Alison B. Curry is a Ph.D. Candidate in History at the University of North Carolina at Chapel Hill, where she works with Dr. Karen Auerbach. Previously, she received her M.A. in Holocaust and Genocide Studies from Gratz College, advised by Dr. Michael Steinlauf, and a Graduate Certificate in Digital Public Humanities from George Mason University.

Curry’s dissertation, tentatively titled “In the Space of the Dead: Tradition, Identity, and Everyday Life in the Jewish Cemeteries of Poland, 1918-1945,” will examine the ritual, spatial, and functional uses of Jewish cemeteries in Poland during the interwar period and through the Second World War. Through examination of municipal records, land holdings, Jewish communal records, oral histories, memoirs, and testimonies this project argues that during these time periods cemeteries served a central space through which Jewish identity was contested and enforced. Curry’s dissertation will explore how Jewish cemeteries were central spaces of conflict between tradition and modernity, religion and secularism, and served as a boundary between the world of the living and the dead. By examining such spaces over the period of the interwar and the Second World War, this dissertation suggests that scholarly assessment of the two periods can be accomplished together, and such comparative assessment allows historians to make better sense of continuities and divides in Jewish history.

While at UNC, Curry has received multiple fellowships and awards, including the Digital Humanities Fellowship from the Digital Innovation Lab at UNC-Chapel Hill, the Foreign Language and Area Studies Fellowship in Polish, the Jack O. Spies and Family Jewish Studies Grant from the Carolina Center for Jewish Studies, the ASEEES Dissertation Research Grant, the Graduate Studies Language Workshop Grant from the Carolina Center for Jewish Studies, the Graduate Student Research and Travel Grant from the Carolina Center for Jewish Studies, and The Aleksander and Alicja Hertz Memorial Fellowship and the Samuel and Flora Weiss Research Fellowship in Polish Jewish Studies from the YIVO Institute for Jewish Research. Currently, Curry serves as a Saul Kagan Fellow in Advanced Shoah Studies from the Conference on Jewish Material Claims against Germany.  Most recently, Curry was awarded the Christopher Browning Student Excellence Award in Jewish Studies from the Carolina Center for Jewish Studies.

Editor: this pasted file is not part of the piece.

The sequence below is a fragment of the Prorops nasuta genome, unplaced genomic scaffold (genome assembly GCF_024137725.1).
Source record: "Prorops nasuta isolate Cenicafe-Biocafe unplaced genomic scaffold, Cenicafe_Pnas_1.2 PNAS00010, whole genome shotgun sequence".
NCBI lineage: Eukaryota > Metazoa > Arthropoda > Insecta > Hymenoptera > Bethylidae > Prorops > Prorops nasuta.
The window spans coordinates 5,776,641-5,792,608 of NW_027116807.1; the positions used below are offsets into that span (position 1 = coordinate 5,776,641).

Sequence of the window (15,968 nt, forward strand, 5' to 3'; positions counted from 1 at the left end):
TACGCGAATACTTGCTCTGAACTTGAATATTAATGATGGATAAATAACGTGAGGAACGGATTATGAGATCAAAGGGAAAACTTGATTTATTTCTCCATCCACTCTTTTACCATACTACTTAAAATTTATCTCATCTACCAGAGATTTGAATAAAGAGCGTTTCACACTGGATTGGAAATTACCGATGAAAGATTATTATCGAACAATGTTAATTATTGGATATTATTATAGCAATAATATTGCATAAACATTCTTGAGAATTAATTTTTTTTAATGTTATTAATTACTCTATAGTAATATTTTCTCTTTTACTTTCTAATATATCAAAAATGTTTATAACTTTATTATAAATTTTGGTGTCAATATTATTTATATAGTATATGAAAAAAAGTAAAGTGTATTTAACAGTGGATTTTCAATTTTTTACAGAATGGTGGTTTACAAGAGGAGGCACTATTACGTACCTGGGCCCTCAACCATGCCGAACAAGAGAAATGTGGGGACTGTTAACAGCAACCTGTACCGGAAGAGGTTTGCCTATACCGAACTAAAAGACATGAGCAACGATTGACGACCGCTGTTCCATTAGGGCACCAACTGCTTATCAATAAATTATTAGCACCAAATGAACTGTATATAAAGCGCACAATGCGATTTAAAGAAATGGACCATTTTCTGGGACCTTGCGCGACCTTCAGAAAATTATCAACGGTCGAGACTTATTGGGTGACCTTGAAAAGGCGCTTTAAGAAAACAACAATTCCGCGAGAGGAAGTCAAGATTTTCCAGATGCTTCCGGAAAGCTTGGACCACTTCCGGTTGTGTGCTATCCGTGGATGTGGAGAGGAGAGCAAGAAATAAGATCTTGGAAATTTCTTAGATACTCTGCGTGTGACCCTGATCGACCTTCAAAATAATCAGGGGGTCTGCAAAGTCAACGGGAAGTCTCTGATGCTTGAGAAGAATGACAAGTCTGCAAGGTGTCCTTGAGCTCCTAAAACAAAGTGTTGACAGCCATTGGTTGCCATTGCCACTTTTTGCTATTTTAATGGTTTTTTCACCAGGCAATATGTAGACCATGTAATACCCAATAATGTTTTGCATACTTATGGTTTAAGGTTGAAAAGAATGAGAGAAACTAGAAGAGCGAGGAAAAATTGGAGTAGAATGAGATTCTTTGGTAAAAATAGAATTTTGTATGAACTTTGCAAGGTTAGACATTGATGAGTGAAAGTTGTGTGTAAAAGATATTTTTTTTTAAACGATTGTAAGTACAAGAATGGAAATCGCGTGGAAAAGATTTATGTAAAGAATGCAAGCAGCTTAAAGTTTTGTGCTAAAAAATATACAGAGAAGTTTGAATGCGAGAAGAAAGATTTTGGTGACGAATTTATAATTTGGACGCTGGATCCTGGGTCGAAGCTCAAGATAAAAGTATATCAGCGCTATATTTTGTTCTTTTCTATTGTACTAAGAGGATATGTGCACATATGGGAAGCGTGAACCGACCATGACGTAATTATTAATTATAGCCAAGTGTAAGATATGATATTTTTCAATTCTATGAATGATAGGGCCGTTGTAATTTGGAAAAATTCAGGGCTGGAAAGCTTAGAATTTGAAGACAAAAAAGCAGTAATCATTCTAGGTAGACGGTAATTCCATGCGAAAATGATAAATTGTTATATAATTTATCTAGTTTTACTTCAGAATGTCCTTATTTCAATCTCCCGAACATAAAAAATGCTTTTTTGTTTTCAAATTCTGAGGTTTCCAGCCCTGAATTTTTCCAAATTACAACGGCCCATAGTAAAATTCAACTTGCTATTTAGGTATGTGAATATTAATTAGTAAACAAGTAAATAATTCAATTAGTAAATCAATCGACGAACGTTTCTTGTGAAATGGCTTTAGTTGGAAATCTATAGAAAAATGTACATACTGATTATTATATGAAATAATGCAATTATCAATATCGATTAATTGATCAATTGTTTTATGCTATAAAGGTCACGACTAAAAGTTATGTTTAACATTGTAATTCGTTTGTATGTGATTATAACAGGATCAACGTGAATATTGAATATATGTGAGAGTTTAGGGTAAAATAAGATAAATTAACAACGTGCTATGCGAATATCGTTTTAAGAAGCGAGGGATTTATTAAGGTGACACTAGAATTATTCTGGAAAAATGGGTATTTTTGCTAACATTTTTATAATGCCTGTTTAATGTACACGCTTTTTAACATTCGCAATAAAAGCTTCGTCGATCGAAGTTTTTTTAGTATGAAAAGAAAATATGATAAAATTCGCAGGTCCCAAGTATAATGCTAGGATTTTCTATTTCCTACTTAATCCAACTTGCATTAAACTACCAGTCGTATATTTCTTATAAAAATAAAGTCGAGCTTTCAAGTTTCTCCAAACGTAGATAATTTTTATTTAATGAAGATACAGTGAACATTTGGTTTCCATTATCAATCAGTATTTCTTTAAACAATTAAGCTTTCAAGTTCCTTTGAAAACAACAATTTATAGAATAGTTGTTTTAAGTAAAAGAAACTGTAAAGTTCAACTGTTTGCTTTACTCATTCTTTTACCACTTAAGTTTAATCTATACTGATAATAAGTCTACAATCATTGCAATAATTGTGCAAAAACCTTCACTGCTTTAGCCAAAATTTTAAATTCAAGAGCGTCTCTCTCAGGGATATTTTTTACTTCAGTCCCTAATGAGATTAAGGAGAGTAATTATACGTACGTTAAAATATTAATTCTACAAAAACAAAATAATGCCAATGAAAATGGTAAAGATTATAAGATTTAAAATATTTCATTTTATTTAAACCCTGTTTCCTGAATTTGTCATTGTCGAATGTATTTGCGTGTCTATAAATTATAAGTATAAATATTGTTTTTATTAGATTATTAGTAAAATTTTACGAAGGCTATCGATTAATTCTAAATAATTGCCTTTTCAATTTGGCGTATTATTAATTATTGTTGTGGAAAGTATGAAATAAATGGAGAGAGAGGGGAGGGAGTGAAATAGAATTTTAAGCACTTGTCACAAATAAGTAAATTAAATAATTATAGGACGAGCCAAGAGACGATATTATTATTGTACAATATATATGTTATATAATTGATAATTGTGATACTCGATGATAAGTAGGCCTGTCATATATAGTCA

Curry has participated in many conferences while a doctoral student, including a conference hosted by the Jewish Historical Institute in Warsaw, Poland, graduate student conferences hosted by Clark University and Indiana University at Bloomington, and the Lessons And Legacies Conference held in Prague in November 2023. Finally, she also has a publication forthcoming in the Polin: Studies in Polish Jewry journal (anticipated Fall 2024), titled “After Death: Identity, Tradition, and Ethics Surrounding the Dead Jewish Body in Poland.”

Leave a Reply

Your email address will not be published. Required fields are marked *